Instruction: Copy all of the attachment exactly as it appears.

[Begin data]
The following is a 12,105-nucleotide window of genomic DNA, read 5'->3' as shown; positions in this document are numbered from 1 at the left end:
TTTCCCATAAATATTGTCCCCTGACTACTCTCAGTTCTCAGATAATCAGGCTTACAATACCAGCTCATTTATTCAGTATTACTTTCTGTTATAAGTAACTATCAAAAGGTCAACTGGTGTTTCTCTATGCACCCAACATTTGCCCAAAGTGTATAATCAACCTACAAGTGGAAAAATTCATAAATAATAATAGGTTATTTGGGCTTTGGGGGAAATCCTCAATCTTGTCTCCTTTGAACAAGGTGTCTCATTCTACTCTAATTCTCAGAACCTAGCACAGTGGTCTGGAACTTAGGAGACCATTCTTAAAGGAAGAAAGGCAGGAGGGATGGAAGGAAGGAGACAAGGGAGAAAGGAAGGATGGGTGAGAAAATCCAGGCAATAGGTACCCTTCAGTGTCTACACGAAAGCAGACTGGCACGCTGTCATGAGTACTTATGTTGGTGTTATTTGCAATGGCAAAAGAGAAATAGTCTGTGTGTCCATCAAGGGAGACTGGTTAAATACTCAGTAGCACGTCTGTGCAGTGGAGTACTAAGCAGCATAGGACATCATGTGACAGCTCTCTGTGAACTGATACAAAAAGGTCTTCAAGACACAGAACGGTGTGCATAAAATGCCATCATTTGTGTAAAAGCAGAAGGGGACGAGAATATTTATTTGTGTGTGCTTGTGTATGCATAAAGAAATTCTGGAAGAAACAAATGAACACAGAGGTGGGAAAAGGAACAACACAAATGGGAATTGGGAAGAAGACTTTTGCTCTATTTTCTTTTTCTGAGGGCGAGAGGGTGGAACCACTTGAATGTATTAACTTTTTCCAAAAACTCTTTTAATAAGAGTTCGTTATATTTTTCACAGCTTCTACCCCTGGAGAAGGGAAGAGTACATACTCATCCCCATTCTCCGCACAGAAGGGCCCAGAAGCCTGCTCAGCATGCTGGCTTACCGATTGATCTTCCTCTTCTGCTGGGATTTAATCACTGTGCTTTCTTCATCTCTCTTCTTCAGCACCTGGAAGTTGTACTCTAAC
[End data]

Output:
The following is a 12,105-nucleotide window of genomic DNA, read 5'->3' as shown; positions in this document are numbered from 1 at the left end:
TTTCCCATAAATATTGTCCCCTGACTACTCTCAGTTCTCAGATAATCAGGCTTACAATACCAGCTCATTTATTCAGTATTACTTTCTGTTATAAGTAACTATCAAAAGGTCAACTGGTGTTTCTCTATGCACCCAACATTTGCCCAAAGTGTATAATCAACCTACAAGTGGAAAAATTCATAAATAATAATAGGTTATTTGGGCTTTGGGGGAAATCCTCAATCTTGTCTCCTTTGAACAAGGTGTCTCATTCTACTCTAATTCTCAGAACCTAGCACAGTGGTCTGGAACTTAGGAGACCATTCTTAAAGGAAGAAAGGCAGGAGGGATGGAAGGAAGGAGACAAGGGAGAAAGGAAGGATGGGTGAGAAAATCCAGGCAATAGGTACCCTTCAGTGTCTACACGAAAGCAGACTGGCACGCTGTCATGAGTACTTATGTTGGTGTTATTTGCAATGGCAAAAGAGAAATAGTCTGTGTGTCCATCAAGGGAGACTGGTTAAATACTCAGTAGCACGTCTGTGCAGTGGAGTACTAAGCAGCATAGGACATCATGTGACAGCTCTCTGTGAACTGATACAAAAAGGTCTTCAAGACACAGAACGGTGTGCATAAAATGCCATCATTTGTGTAAAAGCAGAAGGGGACGAGAATATTTATTTGTGTGTGCTTGTGTATGCATAAAGAAATTCTGGAAGAAACAAATGAACACAGAGGTGGGAAAAGGAACAACACAAATGGGAATTGGGAAGAAGACTTTTGCTCTATTTTCTTTTTCTGAGGGCGAGAGGGTGGAACCACTTGAATGTATTAACTTTTTCCAAAAACTCTTTTAATAAGAGTTCGTTATATTTTTCACAGCTTCTACCCCTGGAGAAGGGAAGAGTACATACTCATCCCCATTCTCCGCACAGAAGGGCCCAGAAGCCTGCTCAGCATGCTGGCTTACCGATTGATCTTCCTCTTCTGCTGGGATTTAATCACTGTGCTTTCTTCATCTCTCTTCTTCAGCACCTGGAAGTTGTACTCTAAC